What do the numbers 923, 930, 935, 941 and 944 have in common? Answer: They’re different names for the same sunspot, this one shown above.
Greg Piepol of Rockville, Maryland, took the picture yesterday using a Solar Max Solar telescope/camera. It shows sunspot 944 coming around the sun’s eastern limb–for the fifth time! Usually sunspots form and dissolve in a matter of weeks, but this spot has endured for more than five 27-day solar rotations. By long and idiosyncratic tradition, a sunspot receives a new number each time it reappears and is visible to earth.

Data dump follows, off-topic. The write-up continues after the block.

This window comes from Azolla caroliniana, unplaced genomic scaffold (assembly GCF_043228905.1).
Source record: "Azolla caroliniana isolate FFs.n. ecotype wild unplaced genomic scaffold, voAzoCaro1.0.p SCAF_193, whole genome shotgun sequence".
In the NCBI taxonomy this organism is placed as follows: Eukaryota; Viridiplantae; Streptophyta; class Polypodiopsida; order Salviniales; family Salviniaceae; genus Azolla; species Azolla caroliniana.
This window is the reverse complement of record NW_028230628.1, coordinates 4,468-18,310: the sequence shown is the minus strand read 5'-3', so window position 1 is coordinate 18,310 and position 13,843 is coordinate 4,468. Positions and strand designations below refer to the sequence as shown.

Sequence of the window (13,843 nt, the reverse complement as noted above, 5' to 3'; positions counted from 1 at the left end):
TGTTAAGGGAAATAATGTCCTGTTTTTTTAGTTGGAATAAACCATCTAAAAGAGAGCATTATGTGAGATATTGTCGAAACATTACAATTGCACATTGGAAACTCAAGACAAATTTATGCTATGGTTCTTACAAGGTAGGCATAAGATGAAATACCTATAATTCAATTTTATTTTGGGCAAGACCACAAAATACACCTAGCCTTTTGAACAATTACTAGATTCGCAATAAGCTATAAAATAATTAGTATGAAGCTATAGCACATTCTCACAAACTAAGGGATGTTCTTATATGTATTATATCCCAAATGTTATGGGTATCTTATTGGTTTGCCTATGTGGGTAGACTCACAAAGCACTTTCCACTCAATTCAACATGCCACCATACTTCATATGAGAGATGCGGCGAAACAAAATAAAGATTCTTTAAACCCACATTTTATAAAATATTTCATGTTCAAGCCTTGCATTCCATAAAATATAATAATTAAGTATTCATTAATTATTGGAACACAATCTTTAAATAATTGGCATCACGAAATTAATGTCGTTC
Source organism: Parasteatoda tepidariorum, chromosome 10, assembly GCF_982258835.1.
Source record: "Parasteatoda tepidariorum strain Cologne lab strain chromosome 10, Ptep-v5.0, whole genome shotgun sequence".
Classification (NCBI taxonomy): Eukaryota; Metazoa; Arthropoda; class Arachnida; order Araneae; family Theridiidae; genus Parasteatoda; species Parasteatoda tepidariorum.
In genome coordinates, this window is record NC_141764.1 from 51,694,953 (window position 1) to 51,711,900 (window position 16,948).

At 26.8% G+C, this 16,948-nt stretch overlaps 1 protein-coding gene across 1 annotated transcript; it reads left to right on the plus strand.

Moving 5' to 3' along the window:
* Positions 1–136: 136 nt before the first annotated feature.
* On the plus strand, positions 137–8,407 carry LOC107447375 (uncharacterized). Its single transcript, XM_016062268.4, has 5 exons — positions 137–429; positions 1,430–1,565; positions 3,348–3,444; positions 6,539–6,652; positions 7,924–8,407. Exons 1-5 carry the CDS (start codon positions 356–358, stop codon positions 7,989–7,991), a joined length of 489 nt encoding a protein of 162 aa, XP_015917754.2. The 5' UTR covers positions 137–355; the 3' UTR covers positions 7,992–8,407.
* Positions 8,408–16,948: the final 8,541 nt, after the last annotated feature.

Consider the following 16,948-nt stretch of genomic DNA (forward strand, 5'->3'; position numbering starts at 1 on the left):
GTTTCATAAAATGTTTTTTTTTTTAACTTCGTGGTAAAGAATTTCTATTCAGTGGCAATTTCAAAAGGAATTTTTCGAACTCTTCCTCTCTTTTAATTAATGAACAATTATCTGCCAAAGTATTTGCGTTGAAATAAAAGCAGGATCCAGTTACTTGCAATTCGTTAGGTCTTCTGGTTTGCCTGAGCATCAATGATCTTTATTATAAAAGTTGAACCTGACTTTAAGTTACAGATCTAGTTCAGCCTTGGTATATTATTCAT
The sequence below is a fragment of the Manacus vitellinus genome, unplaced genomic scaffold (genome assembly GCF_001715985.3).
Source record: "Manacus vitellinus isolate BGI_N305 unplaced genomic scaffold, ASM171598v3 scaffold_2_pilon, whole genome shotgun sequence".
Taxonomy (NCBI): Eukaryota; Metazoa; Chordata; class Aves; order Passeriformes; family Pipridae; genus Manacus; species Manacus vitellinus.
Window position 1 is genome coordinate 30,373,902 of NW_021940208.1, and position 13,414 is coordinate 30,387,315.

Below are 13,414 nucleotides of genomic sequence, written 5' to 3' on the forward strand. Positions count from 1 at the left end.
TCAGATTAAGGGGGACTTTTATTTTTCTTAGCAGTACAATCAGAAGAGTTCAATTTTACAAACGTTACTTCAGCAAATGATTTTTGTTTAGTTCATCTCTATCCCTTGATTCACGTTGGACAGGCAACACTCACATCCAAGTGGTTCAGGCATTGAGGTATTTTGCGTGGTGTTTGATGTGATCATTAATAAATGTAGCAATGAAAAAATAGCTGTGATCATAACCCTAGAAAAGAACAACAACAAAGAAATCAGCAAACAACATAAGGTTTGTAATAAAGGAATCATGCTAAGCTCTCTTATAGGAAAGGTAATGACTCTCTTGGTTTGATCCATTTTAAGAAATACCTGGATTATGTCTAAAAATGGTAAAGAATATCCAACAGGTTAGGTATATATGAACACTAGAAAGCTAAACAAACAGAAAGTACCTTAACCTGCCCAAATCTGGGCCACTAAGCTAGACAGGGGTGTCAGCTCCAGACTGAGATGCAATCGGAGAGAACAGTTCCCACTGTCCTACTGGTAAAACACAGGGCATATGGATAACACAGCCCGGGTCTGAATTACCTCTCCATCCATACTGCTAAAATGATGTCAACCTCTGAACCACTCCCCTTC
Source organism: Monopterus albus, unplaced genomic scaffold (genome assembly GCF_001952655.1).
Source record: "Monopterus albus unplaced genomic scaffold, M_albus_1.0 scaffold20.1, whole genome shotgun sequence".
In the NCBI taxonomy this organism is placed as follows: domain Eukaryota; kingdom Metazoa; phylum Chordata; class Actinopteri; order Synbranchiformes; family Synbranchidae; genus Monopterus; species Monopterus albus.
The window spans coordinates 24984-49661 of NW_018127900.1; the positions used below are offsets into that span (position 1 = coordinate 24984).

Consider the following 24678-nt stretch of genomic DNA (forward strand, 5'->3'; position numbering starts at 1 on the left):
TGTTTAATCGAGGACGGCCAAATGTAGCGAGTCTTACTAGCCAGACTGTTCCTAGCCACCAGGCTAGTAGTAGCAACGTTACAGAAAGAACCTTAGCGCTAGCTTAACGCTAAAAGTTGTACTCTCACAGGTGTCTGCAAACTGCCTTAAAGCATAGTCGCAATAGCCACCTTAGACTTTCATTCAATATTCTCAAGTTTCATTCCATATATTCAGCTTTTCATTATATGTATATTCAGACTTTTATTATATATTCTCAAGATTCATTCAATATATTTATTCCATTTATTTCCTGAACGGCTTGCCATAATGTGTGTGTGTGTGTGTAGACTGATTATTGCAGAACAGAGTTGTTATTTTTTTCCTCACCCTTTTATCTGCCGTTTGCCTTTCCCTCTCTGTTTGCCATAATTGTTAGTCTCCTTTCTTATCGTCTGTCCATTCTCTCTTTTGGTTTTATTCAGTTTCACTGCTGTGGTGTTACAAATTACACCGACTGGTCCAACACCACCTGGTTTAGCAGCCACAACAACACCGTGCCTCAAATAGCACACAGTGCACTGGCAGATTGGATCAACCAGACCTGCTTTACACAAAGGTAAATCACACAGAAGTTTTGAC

Sunspot 944 may not seem impressive now, but one month ago as “941” it was a lovely spiral. Three months ago as “930” it produced one of the strongest solar flares of the past 25 years and Northern Lights as far south as Arizona. What will it do this time?
Even though we are in between peaks in our 11 year sunspot cycle, we still seem to have quite an active sun. The trend over the last century has been that our solar cycle has had more activity than centuries before.
Of course, that couldn’t possibly have anything to do with global warming.